Clytaemestra's murder of Agamemnon can be seen as one of the main sins in the play. The Chorus of Argive Elders calls the act 'obscene' and since one of the functions of the Chorus is to direct the audience's sympathy and give voice to pious opinions this indicates Clytaemestra is more sinning than sinned against. However when she defends her acts after the murder to The Chorus she tells them it was she who was sinned against, as her husband Agamemnon 'slaughtered' their 'own child' Iphigenia. She suggests that The Chorus are hypocrites as they 'would not cross' Agamemnon for his murder of his daughter but they call her crime 'treacherous' and are 'stunned' by it even though she says it was 'righteous' to kill him.
Clytaemestra's justification for Agamemnon's murder suggests it was Agamemnon who was the more sinful of the two and she tells the chorus he 'slaughtered' Iphigenia despite the fact his 'pastures swarmed with... flocks' suggesting he was excessive, killing people when it was unnecessary. This was something the Ancient Greeks thought was a particularly bad sin, as they believed that people should be pious and modest. One of their maxims carved in stone at Delphi was 'nothing to excess'.
However it was out of 'necessity' that Agamemnon had to 'sacrifice' his daughter, as Artemis was so upset at the thought of all the young men who would die at Troy the 'winds blew from the Strymon' at her command so the Greeks could not sail and would only let them go in exchange for Iphigenia's 'slaughter'. Although this suggests it was Agamemnon who was 'sinned against' the Chorus of Argive Elders still call him 'sacrilegious' and an 'infidel' because the murder of Iphigenia, a 'sweet', 'innocent' girl was a sin.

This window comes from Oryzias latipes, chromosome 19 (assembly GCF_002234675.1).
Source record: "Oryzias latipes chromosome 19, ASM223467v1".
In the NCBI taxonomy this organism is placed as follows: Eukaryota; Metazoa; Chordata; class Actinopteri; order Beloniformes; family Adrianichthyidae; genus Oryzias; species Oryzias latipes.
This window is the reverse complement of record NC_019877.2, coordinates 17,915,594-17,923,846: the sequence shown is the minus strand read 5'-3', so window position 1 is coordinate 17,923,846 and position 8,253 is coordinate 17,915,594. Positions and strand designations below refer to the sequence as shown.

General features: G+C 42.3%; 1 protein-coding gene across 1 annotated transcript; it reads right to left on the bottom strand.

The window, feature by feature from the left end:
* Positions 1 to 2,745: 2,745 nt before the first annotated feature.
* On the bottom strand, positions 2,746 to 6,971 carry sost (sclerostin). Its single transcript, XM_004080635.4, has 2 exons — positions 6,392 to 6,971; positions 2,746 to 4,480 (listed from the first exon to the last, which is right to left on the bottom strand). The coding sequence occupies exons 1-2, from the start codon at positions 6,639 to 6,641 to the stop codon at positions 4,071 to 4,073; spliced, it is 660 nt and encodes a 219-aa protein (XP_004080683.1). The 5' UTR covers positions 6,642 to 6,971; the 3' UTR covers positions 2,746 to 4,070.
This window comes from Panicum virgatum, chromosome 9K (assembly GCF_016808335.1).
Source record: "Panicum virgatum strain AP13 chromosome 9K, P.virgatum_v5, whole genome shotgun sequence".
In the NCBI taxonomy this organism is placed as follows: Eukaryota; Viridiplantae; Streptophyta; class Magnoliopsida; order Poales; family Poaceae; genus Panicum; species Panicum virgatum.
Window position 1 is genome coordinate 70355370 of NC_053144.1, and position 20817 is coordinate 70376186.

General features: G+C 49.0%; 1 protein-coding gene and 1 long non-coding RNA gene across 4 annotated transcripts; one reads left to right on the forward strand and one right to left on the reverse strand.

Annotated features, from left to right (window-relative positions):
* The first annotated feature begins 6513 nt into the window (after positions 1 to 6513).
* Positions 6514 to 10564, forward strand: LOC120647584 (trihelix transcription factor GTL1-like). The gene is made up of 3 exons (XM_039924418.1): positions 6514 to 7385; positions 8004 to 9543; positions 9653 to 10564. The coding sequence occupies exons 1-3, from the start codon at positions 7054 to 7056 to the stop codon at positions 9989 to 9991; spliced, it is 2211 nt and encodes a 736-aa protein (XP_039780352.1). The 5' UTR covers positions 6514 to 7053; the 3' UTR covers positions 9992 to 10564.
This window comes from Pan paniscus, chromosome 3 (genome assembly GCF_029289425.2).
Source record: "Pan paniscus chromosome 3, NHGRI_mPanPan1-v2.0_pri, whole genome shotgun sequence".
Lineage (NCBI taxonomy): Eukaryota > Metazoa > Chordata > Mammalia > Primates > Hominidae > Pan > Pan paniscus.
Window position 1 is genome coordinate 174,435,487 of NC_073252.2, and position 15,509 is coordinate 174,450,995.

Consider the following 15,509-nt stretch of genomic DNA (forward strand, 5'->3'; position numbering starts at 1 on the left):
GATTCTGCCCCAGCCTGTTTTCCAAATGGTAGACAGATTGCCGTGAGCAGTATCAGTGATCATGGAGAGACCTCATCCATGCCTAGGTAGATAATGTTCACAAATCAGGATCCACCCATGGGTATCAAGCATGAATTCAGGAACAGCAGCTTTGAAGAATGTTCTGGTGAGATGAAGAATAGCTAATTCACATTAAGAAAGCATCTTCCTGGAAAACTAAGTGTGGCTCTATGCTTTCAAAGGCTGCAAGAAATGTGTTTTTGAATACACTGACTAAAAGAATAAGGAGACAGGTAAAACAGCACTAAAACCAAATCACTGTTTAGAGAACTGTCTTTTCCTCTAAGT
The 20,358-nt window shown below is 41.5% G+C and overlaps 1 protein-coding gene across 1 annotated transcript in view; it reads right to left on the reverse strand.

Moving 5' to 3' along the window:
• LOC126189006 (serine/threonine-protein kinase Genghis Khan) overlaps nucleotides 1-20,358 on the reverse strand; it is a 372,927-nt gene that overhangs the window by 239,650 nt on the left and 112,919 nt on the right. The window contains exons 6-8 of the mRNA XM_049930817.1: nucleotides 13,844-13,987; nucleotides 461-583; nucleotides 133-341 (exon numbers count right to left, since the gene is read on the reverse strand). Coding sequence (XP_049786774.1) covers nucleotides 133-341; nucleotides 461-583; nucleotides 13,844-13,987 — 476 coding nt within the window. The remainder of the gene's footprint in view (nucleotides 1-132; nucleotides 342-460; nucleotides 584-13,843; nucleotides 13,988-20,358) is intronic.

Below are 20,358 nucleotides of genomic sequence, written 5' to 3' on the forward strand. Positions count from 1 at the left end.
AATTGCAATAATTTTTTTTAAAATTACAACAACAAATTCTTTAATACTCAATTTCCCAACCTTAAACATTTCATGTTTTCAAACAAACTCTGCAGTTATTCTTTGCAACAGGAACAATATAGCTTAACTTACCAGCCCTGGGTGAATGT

Revenge for Iphigenia was not Clytaemestra's only motive for 'striking down' Agamemnon however. She had taken a lover, Aegisthus while Agamemnon had been away at 'Illium' and clearly enjoyed Argos being 'my city' and wanted to continue to 'rule' it through Aegisthus. This is a sin as it was considered very wrong especially for a woman to depose a king. Indeed in Pericles' Funeral Oration he says that the greatest woman is the one 'least talked about by men' implying women should be subservient to men and Agamemnon himself remarks that Clytaemestra's 'lust for conflict' and power is 'not womanlike'. At the beginning of The Agamemnon The Watchman comments on Clytaemestra's unwomanly 'male strength of heart' and this is constantly seen as an unnatural quality throughout this play and all of Ancient Greek culture. This suggests it was Agamemnon who was the more sinned against, and Clytaemestra the more sinning.
The Chorus back this suggestion as after...